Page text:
Dartoids World

Column #37 Johannesburg, South Africa

June 1, 1997
Column 37
Johannesburg, South Africa

I’ve thrown darts in some strange places. Some really strange places. The rainforests of Congo. The back allys of Bombay. But no venue — not anywhere in the world — rates as more bizarre than where I have just finished playing. Tonight I stood at the line inside the gates of Johannesburg’s high security Diepkloof Prison.

The last time I passed through South Africa’s capital city I struggled hard, but failed miserably, to find a decent place to throw. I whiled away a couple of hours in front of an electronic board at a pub called McGintys. I don’t recommend the place. Their board or their beer.

This time I managed to connect up in advance with George Sharpe, the General Secretary of the Southern Transvaal Darts Association (STDA). George, a virtual Jockey Wilson look-a-like, owns G.S. Promotions — one of Johannesburg’s largest suppliers of darts and accessories. George is “Mr. Darts” in this neck of the bush. As strange as his advice sounded I followed it to a tee.

George said that darts was big within the correctional community. To get a good game what I needed to do was drive to the outskirts of Soweto (easily one of the top half-dozen most unsafe areas on earth) and up to the main entrance of Diepkloof Prison (which I knew to be “home” to some 20,000 killers and rapists and worse). Then he gave me a sort of password.

So last night in the dark and the mist and in the middle of nowhere, and against the better judgement of everyone I know (but with a couple of friends in tow), I pulled up to the gate of this place. Before me loomed a sprawling cement fortress, surrounded by consecutive two-story high walls of barbed-wire. Soft light from inside illuminated the bars on the cellblock windows. One could sense movement. The hopelessness of the forgotten souls inside.

“We’re here for the darts”, I said (remembering the “password”) as the guard approached our car. Satisfied, and apparently unconcerned that two 5’9″ white guys and a blond might be there to bust somebody lose, the guard promptly flicked the switch to open the gate. Just inside we stopped again and asked for directions. We asked if we were safe. The guard laughed.

Eventually I found myself inside the prison recreational center, which as unlikely asit might seem, is one hell of a place to throw darts. Eight boards. Great lighting. Raised oches. There’s even a little bar right in the middle of the place. No Budweiser though.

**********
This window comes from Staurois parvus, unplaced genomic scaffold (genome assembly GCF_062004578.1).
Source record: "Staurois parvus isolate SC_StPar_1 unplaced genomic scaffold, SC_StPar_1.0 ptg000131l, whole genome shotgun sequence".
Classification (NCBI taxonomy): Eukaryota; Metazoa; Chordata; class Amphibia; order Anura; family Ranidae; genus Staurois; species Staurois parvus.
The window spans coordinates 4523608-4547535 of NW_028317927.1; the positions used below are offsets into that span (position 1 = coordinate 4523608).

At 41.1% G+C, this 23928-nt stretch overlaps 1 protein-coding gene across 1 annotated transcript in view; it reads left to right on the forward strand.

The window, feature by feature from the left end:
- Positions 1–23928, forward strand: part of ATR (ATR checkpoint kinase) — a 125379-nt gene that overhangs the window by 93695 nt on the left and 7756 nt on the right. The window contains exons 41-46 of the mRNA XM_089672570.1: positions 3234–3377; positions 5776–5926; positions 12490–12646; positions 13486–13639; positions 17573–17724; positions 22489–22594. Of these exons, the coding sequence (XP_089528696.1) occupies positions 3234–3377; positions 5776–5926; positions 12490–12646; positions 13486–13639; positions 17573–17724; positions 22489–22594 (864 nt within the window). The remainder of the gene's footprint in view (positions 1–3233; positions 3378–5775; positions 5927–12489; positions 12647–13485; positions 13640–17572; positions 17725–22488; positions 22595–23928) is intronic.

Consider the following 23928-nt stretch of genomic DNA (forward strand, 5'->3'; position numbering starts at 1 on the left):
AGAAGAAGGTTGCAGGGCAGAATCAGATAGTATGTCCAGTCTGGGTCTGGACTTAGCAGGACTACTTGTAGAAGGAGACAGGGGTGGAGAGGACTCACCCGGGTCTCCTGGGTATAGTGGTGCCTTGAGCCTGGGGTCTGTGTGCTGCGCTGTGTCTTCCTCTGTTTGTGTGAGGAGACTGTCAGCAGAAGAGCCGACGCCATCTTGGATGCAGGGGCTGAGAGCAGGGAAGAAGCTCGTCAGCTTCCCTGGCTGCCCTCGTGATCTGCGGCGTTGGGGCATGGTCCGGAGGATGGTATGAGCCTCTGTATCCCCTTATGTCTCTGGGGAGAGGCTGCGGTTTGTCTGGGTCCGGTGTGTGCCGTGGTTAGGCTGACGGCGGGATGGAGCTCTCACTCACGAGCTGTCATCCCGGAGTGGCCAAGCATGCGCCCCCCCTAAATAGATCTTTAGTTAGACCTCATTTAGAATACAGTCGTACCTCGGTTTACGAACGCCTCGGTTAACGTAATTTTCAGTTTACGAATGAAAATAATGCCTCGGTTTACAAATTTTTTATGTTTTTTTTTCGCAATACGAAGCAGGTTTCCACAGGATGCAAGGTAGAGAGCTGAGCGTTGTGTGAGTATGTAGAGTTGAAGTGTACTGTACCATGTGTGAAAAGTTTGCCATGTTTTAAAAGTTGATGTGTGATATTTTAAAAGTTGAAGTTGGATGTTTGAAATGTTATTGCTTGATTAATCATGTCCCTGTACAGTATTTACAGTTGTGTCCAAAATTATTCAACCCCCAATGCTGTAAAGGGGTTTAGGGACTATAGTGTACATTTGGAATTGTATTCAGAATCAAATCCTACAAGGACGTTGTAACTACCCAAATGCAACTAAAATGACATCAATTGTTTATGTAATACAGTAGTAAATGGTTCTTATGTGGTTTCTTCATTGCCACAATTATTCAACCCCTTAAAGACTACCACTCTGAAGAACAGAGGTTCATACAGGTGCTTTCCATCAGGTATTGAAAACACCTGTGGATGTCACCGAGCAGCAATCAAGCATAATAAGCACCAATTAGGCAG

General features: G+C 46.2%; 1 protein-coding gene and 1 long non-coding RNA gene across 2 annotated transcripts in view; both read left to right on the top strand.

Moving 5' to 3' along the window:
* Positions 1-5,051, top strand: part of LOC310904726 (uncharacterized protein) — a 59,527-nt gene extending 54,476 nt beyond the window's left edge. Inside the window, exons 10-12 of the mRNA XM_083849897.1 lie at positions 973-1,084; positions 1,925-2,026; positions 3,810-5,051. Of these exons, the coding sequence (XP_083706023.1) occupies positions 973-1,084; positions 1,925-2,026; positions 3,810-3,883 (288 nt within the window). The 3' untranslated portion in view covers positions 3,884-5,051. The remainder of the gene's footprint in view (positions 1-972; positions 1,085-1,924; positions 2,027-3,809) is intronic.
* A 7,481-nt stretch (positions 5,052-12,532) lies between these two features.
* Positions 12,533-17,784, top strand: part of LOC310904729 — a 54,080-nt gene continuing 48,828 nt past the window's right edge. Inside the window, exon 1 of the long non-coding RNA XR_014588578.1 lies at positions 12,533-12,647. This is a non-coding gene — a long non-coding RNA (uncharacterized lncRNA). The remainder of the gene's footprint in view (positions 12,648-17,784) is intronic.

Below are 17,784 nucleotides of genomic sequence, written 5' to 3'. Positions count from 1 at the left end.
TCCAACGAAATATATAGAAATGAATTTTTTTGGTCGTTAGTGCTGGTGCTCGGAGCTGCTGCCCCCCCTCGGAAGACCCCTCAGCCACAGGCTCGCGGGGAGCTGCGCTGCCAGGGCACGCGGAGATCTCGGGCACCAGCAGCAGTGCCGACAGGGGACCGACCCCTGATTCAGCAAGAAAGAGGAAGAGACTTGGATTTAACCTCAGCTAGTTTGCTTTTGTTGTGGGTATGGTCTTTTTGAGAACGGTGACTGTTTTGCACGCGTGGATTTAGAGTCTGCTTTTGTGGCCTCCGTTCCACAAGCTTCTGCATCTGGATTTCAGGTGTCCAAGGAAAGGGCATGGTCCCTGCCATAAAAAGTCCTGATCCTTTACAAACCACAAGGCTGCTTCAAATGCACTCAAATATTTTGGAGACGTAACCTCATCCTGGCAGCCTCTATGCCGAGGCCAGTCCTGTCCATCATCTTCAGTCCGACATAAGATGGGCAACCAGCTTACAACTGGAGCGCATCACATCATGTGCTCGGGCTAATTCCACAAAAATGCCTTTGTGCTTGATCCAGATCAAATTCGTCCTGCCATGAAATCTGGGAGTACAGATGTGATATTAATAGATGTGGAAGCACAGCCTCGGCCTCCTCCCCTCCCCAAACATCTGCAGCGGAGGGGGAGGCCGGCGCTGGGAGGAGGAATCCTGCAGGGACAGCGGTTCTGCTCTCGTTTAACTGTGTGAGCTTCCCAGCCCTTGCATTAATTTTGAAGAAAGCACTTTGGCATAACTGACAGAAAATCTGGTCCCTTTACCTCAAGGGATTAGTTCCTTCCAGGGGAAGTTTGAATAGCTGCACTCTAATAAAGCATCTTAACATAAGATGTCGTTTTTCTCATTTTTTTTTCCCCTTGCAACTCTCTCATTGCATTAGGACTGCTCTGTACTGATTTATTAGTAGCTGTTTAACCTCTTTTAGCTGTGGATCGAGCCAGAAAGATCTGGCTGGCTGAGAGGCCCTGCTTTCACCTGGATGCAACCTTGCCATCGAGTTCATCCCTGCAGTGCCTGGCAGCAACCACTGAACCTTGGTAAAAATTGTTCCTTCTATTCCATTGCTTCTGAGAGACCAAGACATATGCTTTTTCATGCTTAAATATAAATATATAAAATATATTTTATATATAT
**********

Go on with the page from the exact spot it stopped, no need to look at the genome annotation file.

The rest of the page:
The STDA boasts a membership of some 700 shooters. About sixty of them representing a half-dozen or more teams (with locally appropriate names such as Just Tigers and Red Ants) were in the midst of league play. George introduced me around and proudly shared some of the league’s statistics (they’ve got one guy here named Ryder who has racked up 134 maximums, a ten-dart game and a 170 out in just the last couple of years of league play). George then arranged for me to take on two of the best shooters in the place.

For the next hour or so, two prison guards, both twice my size, and I duked it out at 501. I quickly won the first couple of games (which attracted the attention of several dozen onlookers) and I’m pretty sure I could have won a few more — if they hadn’t tear gassed me and pounded me with billy clubs.

Okay, not really. But the result was about the same. These guys could shoot. Damn, they could shoot. By the end of the night there was no question in anyone’s mind, certainly not mine, that I’d been taken prisoner at Diepkloof Prison. Inmmate Number 20,001.

From the Field,



  • Dartoid

    "Dartoid" is the pseudonym of Paul Seigel, a prominent chronicler of darts for over 35 years. His columns are celebrated for their wit and insight, often detailing his quest for a game in exotic locales worldwide. His writing offers vibrant commentary on the competitive darts landscape, including players, organizations, tournaments and the sport's unique culture. Dartoid's articles are highly regarded among darts enthusiasts, solidifying his role as a pivotal figure in promoting and documenting darts as both a recreational pastime and professional sport.